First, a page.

Like you know, we have always tried as must as possible to see how fast we move and this started from even 2016. We started a gradual programme of unification of the exchange rate closer to the NAFEX and what we did as a result of the crisis was the fact that no doubt there’s dollar shortage, but I still need to underscore the fact that Nigeria’s reserves still stands at $36 billion today which is strong. Indeed, Nigeria has not even touched the $3.4 billion loan it took from the International Monetary Fund (IMF) which is a sign of prudence and being cautious to say let’s be prudent in spending our money. So, it’s an adjustment process. When somebody says what next, I can say that the market is stable right now at about N386/ N387 and sometimes hovering towards N390 and it is understandable and it would go up and come down. We believe as dollars become more available and the liquidity in the market becomes more and more, what you’ll find is that the rate will appreciate and come down to a level we think is at par with our exchange rate mandate and practices
You have done massive interventions in the economy to cushion the impact of the Covid-19. Do you have any feedback as to the impact so far of the interventions?
When the Covid-19 struck, we put on the table, a couple of intervention facilities. Firstly, we said we were making N50 billion available to support households and SMEs that are impacted adversely by Covid-19. Secondly, we said for the health and pharmaceutical companies, we are putting on the table, N100 billion. To support the agricultural and manufacturing sectors to also remain business, we also put on the table N1 trillion in intervention facilities. And I can say that as at today, the update as at today is that over N152.9 billion has been disbursed to 61 manufacturing companies, out of the N1 trillion. Also, 20 healthcare projects have been funded to the tune of about N26.278 billion out of the N100 billion.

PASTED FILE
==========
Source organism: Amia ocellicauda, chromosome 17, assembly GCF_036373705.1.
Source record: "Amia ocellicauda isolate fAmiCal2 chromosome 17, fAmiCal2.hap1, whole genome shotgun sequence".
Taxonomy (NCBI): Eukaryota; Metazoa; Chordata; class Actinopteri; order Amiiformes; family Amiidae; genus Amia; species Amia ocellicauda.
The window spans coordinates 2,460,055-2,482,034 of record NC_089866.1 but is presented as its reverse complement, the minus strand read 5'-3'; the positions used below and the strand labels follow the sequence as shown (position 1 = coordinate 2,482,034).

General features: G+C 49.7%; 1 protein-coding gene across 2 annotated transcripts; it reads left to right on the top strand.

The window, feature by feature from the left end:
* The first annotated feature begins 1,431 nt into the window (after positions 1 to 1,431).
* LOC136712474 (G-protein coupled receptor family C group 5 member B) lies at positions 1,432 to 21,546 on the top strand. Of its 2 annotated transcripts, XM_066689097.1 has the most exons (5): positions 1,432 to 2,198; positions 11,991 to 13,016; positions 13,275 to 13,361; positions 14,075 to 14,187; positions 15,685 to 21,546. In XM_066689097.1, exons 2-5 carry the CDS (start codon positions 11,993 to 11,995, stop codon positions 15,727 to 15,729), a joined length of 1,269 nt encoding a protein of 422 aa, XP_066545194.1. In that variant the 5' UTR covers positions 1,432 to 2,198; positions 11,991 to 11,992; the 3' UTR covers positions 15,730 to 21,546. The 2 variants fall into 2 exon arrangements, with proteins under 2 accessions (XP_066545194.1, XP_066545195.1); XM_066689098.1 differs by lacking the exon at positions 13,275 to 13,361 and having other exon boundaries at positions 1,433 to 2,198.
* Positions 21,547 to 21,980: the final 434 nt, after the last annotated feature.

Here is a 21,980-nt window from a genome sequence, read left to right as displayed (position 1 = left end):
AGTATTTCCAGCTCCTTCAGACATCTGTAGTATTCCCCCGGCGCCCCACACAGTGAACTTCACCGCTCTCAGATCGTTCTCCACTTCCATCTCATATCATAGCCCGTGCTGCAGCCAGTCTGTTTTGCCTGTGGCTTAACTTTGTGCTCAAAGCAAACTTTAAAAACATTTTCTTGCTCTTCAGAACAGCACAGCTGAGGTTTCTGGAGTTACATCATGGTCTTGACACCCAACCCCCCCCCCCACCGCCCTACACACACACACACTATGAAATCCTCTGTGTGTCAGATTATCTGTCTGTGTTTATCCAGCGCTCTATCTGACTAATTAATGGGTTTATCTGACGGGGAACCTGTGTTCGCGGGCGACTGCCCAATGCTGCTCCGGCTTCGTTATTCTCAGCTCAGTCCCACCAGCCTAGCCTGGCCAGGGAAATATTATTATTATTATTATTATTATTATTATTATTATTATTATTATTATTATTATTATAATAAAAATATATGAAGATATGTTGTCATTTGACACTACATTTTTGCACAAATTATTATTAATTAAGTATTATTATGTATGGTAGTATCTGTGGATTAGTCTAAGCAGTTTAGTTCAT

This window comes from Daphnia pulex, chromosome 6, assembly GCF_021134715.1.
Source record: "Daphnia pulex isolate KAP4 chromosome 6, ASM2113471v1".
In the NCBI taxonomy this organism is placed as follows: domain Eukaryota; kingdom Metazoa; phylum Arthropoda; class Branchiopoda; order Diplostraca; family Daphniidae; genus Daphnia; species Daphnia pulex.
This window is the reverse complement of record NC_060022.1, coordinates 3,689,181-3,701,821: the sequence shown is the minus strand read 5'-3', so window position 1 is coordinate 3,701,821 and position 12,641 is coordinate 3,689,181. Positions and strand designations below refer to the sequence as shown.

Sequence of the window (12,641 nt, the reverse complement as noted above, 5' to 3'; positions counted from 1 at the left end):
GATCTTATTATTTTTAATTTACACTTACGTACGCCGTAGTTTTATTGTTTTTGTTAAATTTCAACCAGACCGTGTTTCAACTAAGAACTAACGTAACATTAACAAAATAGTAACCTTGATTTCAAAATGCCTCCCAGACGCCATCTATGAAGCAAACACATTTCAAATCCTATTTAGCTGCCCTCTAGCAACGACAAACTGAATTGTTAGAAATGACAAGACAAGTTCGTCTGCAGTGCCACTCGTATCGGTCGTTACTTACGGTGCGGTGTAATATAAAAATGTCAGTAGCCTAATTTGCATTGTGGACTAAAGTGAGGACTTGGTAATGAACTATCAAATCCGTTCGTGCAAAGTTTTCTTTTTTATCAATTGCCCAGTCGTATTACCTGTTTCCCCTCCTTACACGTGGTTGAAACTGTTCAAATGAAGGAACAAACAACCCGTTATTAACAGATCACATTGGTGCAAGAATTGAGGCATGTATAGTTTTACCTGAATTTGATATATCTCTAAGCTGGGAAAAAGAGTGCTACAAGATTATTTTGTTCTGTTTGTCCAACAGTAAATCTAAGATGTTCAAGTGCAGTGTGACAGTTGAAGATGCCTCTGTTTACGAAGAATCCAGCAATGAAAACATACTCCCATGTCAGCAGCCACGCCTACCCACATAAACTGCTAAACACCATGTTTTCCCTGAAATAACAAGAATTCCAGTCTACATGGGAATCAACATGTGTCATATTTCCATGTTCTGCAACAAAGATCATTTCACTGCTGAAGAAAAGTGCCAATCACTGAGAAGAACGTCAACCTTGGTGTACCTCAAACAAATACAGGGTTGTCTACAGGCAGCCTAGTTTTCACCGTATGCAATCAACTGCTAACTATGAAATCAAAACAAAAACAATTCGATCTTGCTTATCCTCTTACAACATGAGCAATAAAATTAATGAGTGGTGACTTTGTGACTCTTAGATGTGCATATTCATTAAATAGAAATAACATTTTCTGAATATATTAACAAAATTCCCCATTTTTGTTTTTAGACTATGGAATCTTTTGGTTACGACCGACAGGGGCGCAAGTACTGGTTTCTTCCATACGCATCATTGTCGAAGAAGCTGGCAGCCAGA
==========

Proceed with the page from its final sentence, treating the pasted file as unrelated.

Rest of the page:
Under our AGSMEIS, the CBN has also funded 11,613 beneficiaries with over N41 billion. This is different from the household facility. This AGSMEIS fund is like people who want to go into small scale poultry, setting up a barbing salon, and we make it possible for you to be able to get the tools you need to go into your business and these are the micro and small businesses that badly need access to credit in the economy. Also, out of the N50 billion that we set aside for the household and MSMEs that are affected by the Covid-19, we have so far disbursed to over 92,000 people close to N49.195 billion. Indeed, the board of the Bank and the MPC endorsed the fact that we might even need to increase the household and MSMEs’ facility to accommodate more of the households and businesses so that they can easily recover from the crisis and get back into their micro businesses. So, that asking for the impact must understand that the fact that inflation is moderated, yes it is rising, by 10 basis points in a month, but we saw one of the PMI indices even improving from 26 to 35 index points. That is a sign that rather than going down, it has started to reverse upward. And we do think that as we deploy more resources to support businesses, even the PMI for manufacturing sector, we believe very soon would also reverse back in the positive territory, so that we can begin to see the type of positive growth we expect for our economy.